Arianna Huffington is the co-founder and editor-in-chief of The Huffington Post, a nationally syndicated columnist, and author of fourteen books. Her newest book, Thrive: The Third Metric to Redefining Success and Creating a Life of Well-Being, Wisdom, and Wonder was published by Crown in March 2014 and debuted at #1 on the New York Times Bestseller list.
Since launching in 2005, The Huffington Post has become one of the most widely-read, linked to, and frequently-cited media brands on the Internet. In 2012, the site won a Pulitzer Prize for national reporting.
Huffington has been named to Time Magazine's list of the world’s 100 most influential people and the Forbes Most Powerful Women list. Originally from Greece, she moved to England when she was 16 and graduated from Cambridge University with an M.A. in economics. At 21, she became president of the famed debating society, the Cambridge Union.
She serves on several boards, including HuffPost’s partners in Spain, the newspaper EL PAÍS and its parent company PRISA; Onex; The Center for Public Integrity; and The Committee to Protect Journalists.
Question: You talk about truth for access, how can the media start asking harder questions?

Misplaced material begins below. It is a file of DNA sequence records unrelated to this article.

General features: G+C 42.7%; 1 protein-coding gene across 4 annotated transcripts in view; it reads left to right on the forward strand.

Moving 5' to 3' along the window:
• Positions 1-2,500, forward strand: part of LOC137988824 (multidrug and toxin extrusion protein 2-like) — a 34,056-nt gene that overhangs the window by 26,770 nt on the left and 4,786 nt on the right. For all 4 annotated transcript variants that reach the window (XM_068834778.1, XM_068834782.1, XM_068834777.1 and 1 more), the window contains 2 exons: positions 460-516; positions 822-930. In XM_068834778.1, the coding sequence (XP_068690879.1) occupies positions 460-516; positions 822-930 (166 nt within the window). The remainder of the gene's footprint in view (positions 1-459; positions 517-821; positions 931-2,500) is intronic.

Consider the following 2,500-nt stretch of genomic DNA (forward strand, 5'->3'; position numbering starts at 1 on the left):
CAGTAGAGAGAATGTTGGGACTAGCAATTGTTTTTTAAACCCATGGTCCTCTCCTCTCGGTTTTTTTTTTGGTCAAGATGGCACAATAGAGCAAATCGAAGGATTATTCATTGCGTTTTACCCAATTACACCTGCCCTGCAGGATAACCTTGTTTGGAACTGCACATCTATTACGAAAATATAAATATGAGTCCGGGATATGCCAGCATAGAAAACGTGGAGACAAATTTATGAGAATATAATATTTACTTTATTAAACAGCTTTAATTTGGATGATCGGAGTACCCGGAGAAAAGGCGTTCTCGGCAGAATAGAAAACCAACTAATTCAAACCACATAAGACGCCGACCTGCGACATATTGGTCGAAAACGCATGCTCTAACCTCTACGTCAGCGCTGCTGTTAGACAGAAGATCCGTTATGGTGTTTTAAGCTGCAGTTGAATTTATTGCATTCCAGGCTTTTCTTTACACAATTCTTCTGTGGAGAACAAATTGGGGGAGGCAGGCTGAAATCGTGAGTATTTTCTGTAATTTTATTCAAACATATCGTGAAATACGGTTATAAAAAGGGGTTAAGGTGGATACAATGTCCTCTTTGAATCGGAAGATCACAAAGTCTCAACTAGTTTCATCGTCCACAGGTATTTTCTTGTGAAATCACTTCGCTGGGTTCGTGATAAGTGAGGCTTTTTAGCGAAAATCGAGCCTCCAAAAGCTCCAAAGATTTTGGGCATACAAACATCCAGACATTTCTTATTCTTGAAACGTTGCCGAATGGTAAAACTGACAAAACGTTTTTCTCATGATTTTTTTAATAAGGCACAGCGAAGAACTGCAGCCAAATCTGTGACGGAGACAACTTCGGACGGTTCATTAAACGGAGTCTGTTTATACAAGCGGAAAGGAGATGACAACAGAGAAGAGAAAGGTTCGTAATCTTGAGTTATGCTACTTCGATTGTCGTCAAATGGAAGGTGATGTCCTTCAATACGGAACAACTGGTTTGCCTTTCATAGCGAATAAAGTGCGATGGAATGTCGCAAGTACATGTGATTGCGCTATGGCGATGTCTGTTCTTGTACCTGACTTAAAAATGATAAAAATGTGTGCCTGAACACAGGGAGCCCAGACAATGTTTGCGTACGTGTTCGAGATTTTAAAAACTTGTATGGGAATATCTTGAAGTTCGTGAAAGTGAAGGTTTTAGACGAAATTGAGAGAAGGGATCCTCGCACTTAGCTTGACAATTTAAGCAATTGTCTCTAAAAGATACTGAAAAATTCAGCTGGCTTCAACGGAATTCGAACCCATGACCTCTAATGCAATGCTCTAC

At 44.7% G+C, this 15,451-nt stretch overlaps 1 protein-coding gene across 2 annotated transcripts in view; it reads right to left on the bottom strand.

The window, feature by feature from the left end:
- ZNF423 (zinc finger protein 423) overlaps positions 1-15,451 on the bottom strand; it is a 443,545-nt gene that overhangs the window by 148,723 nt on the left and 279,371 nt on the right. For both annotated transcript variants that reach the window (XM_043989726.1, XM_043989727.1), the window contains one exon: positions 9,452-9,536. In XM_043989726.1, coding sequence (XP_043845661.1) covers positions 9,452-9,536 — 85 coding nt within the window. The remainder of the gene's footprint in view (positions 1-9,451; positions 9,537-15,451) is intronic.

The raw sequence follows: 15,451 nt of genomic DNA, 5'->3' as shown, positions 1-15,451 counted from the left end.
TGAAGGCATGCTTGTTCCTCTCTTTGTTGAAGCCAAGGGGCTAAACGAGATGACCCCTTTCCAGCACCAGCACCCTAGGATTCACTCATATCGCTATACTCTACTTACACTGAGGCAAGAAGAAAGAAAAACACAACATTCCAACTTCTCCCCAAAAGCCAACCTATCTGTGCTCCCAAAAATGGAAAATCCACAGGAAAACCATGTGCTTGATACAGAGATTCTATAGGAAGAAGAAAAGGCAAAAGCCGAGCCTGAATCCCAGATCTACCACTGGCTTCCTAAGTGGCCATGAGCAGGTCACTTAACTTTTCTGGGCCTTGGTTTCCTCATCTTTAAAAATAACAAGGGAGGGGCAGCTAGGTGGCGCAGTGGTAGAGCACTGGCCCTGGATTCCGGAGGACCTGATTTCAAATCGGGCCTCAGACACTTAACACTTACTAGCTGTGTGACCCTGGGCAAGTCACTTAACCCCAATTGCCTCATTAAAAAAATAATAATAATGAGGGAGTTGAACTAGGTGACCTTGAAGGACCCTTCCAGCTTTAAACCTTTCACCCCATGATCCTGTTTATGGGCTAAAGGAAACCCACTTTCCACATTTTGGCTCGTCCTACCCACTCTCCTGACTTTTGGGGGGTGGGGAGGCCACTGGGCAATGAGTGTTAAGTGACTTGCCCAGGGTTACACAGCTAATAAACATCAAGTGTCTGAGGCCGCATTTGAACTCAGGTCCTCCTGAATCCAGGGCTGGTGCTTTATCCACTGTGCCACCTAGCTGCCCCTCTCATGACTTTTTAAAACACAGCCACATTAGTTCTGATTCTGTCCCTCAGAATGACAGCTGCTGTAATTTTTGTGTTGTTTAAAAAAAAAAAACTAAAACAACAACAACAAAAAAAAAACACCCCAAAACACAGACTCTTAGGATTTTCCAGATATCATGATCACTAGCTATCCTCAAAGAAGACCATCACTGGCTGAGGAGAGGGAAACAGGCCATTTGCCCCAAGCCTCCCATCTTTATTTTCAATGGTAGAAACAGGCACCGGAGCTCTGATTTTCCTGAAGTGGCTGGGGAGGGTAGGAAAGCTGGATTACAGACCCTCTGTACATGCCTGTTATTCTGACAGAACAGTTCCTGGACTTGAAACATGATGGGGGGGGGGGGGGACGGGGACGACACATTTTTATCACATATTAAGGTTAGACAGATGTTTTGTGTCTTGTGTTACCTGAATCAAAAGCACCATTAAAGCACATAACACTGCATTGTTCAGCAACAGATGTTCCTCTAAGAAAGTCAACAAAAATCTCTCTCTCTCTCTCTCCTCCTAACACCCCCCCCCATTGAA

Arianna Huffington: Well, it’s not just asking harder questions, it’s also asking the follow-up questions. And it’s also not embodying the conventional reasoning, the way, say, Tim Russert does. I call him the conventional reasoning zombie, because he never challenges the conventional reasoning when his guest presented, and he embodies it in his questions. So, I think the press needs to recognize that sometimes you can get the true story without access, and if you simply sell your journalistic credentials to get access, you may end up like Judy Miller, who had an enormous amount of access and she got the story completely wrong on the front pages of the New York Times about WMD and the nuclear capability of Iraq, etc., etc. Or, Bob Woodward, who had almost unlimited access to the White House and the lead-up to the one completely missed the story. I call him in the book “The Dumb Blond of American Journalism.”
Question: The problem seems to be, if the media asks hard questions, their access will be cut…
Arianna Huffington: Well, first of all, any politician, whether on whatever side of the aisle they are, would prefer soft questions to hard questions, but the key here is, are journalists trying to get to the truth? And it’s not asking hard questions for the sake of it. It’s not asking got ‘cha questions, or questions that set the politician up, it’s a question of getting to the truth. I mean, that is the fundamental duty of a journalist, and that’s all we’re talking about.
Recorded on: March 9, 2008